The Insurance Bureau of Canada (IBC) announced that a review of its database on 119.2 million automobile insurance policies sold throughout Canada in the past 17 years, confirms that in every province the growth in claims costs has outpaced premium growth for several years, particularly injury claims.
As a result, Canada is experiencing recent growth in premiums.
“As the official statistical agency, IBC has access to the most comprehensive pool of insurance data available,” stated Chief Economist Paul Kovacs. “We reviewed data for each of the last 17 years. Information available in this study is based on the largest sampling of data available.” The study revealed that from 1996 until 2000, auto insurance prices were stable. In contrast, average premiums grew 9% in 2001, 15% in 2002 and currently, premiums are 20% higher than they were last year. “There was a lag, but the higher cost of claims has finally led to higher prices,” Kovacs stated.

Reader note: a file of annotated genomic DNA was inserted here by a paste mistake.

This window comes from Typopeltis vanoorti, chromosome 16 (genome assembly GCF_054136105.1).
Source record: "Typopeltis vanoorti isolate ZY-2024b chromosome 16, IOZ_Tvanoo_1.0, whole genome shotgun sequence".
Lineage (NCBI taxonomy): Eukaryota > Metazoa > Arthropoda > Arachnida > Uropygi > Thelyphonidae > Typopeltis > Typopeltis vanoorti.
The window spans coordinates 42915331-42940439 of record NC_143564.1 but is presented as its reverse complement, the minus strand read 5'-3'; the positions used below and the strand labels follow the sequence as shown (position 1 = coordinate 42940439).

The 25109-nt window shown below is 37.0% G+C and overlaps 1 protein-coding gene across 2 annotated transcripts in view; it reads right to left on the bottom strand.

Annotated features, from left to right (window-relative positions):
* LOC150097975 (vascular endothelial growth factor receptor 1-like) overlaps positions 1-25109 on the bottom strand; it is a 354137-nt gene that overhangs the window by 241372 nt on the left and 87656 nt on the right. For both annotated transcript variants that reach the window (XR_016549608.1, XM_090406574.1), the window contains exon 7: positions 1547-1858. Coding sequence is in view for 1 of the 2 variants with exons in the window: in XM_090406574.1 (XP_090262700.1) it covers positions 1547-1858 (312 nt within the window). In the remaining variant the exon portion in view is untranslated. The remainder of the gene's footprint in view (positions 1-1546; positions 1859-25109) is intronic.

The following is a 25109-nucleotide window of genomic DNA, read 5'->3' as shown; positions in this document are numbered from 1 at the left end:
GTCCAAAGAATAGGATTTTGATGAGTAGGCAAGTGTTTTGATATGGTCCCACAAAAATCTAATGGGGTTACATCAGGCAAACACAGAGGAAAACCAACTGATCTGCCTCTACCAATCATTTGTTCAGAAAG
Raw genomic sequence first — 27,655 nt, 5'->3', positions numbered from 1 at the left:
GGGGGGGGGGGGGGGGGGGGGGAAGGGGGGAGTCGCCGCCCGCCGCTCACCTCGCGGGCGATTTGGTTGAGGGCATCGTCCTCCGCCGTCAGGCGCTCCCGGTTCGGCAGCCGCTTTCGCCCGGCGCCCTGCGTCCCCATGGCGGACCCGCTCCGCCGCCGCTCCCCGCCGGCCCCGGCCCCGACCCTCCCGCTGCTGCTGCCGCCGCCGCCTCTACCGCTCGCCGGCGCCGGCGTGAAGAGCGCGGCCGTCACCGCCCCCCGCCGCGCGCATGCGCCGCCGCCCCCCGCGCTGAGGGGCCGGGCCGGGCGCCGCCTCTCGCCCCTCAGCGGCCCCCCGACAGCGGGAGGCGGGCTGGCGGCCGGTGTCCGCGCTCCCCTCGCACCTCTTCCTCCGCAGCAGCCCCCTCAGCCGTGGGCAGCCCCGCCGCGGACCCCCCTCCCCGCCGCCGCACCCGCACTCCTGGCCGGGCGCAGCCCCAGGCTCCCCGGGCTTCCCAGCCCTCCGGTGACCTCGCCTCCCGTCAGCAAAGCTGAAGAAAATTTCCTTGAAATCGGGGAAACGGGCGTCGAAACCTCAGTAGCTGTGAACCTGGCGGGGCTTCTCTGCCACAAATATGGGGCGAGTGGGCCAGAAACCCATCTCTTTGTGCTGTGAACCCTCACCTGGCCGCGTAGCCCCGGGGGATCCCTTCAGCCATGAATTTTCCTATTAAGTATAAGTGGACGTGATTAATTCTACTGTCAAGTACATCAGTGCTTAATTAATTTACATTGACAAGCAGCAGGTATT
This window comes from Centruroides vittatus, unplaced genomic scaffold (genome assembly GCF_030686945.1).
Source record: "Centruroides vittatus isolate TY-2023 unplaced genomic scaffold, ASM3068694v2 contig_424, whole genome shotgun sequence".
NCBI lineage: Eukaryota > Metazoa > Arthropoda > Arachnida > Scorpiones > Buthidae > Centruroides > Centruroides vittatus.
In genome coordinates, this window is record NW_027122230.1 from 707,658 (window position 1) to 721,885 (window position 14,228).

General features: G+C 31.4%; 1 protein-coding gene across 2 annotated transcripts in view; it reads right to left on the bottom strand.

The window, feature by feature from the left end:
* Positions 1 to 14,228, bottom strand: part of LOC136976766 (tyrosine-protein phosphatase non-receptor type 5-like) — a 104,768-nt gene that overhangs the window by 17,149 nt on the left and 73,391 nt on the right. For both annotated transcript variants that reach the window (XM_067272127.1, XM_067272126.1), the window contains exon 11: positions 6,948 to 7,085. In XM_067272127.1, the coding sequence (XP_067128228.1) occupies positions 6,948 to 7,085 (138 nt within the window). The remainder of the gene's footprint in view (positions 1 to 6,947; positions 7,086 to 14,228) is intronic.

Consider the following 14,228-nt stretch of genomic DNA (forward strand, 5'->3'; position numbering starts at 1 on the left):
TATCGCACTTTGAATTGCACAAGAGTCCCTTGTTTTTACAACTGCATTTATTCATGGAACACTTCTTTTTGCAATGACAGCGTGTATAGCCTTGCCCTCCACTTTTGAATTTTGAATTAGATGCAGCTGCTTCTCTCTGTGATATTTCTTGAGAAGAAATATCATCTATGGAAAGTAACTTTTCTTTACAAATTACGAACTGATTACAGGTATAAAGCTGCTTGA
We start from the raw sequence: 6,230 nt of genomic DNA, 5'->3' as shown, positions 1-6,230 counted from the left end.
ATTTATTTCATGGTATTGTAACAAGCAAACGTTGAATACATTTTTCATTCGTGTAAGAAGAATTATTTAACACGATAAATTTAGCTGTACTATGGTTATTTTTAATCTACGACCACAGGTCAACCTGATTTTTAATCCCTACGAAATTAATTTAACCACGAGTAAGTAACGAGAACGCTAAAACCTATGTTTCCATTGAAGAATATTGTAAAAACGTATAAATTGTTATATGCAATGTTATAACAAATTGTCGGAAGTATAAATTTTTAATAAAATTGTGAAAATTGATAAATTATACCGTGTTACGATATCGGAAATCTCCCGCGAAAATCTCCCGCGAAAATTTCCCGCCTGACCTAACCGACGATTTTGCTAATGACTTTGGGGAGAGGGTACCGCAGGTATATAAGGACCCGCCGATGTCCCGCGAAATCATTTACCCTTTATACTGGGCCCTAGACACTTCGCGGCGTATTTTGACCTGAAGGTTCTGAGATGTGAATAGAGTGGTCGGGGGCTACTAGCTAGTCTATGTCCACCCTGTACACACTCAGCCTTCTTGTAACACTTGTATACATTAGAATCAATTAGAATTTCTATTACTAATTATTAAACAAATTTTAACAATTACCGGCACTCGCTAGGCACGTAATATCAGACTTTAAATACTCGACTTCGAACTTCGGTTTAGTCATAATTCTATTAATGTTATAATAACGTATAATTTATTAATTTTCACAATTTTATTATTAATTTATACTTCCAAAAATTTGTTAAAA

The analysis shows average premium increases of 19.8% from March 2002 to March 2003 in the six provinces in which private insurers operate. It gave the following figures:
Province Percentage Change
Nova Scotia 23.4%
New Brunswick 27.5%
Weighted Average = 19.8%
“Drivers will have heard many figures bandied about during the past months in many regions,” Kovacs indicated. “IBC is working to provide a clear picture from a complete set of facts.”
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